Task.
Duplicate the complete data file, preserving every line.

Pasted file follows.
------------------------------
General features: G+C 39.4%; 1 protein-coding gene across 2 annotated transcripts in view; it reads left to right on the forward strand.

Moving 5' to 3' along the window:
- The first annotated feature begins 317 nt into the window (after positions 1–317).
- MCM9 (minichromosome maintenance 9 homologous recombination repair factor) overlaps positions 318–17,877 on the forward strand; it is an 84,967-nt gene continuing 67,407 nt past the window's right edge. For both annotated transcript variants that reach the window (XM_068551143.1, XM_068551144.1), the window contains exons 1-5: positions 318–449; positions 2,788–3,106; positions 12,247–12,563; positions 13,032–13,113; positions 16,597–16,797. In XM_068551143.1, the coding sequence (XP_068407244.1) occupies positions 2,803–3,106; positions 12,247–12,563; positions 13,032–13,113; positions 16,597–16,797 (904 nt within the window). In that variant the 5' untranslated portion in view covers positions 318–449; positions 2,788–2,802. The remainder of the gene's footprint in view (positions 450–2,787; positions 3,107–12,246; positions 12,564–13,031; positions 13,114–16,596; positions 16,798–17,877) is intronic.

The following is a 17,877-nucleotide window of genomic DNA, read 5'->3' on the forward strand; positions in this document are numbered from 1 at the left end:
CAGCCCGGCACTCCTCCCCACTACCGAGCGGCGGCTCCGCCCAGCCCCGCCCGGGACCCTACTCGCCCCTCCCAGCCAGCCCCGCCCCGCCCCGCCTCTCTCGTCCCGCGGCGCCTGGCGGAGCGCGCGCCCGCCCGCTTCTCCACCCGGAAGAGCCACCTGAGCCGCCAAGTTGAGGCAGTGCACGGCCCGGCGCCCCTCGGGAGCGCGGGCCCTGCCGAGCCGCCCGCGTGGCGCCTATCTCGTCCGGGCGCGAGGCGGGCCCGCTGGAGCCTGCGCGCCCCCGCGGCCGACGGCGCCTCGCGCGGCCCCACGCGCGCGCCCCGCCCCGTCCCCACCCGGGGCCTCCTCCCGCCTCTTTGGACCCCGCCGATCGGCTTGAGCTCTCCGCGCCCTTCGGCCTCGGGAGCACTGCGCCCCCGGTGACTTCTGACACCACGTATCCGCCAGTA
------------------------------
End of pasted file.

General features: G+C 39.4%; 1 protein-coding gene across 2 annotated transcripts in view; it reads left to right on the forward strand.

Moving 5' to 3' along the window:
- The first annotated feature begins 317 nt into the window (after positions 1–317).
- MCM9 (minichromosome maintenance 9 homologous recombination repair factor) overlaps positions 318–17,877 on the forward strand; it is an 84,967-nt gene continuing 67,407 nt past the window's right edge. For both annotated transcript variants that reach the window (XM_068551143.1, XM_068551144.1), the window contains exons 1-5: positions 318–449; positions 2,788–3,106; positions 12,247–12,563; positions 13,032–13,113; positions 16,597–16,797. In XM_068551143.1, the coding sequence (XP_068407244.1) occupies positions 2,803–3,106; positions 12,247–12,563; positions 13,032–13,113; positions 16,597–16,797 (904 nt within the window). In that variant the 5' untranslated portion in view covers positions 318–449; positions 2,788–2,802. The remainder of the gene's footprint in view (positions 450–2,787; positions 3,107–12,246; positions 12,564–13,031; positions 13,114–16,596; positions 16,798–17,877) is intronic.

The following is a 17,877-nucleotide window of genomic DNA, read 5'->3' on the forward strand; positions in this document are numbered from 1 at the left end:
CAGCCCGGCACTCCTCCCCACTACCGAGCGGCGGCTCCGCCCAGCCCCGCCCGGGACCCTACTCGCCCCTCCCAGCCAGCCCCGCCCCGCCCCGCCTCTCTCGTCCCGCGGCGCCTGGCGGAGCGCGCGCCCGCCCGCTTCTCCACCCGGAAGAGCCACCTGAGCCGCCAAGTTGAGGCAGTGCACGGCCCGGCGCCCCTCGGGAGCGCGGGCCCTGCCGAGCCGCCCGCGTGGCGCCTATCTCGTCCGGGCGCGAGGCGGGCCCGCTGGAGCCTGCGCGCCCCCGCGGCCGACGGCGCCTCGCGCGGCCCCACGCGCGCGCCCCGCCCCGTCCCCACCCGGGGCCTCCTCCCGCCTCTTTGGACCCCGCCGATCGGCTTGAGCTCTCCGCGCCCTTCGGCCTCGGGAGCACTGCGCCCCCGGTGACTTCTGACACCACGTATCCGCCAGTA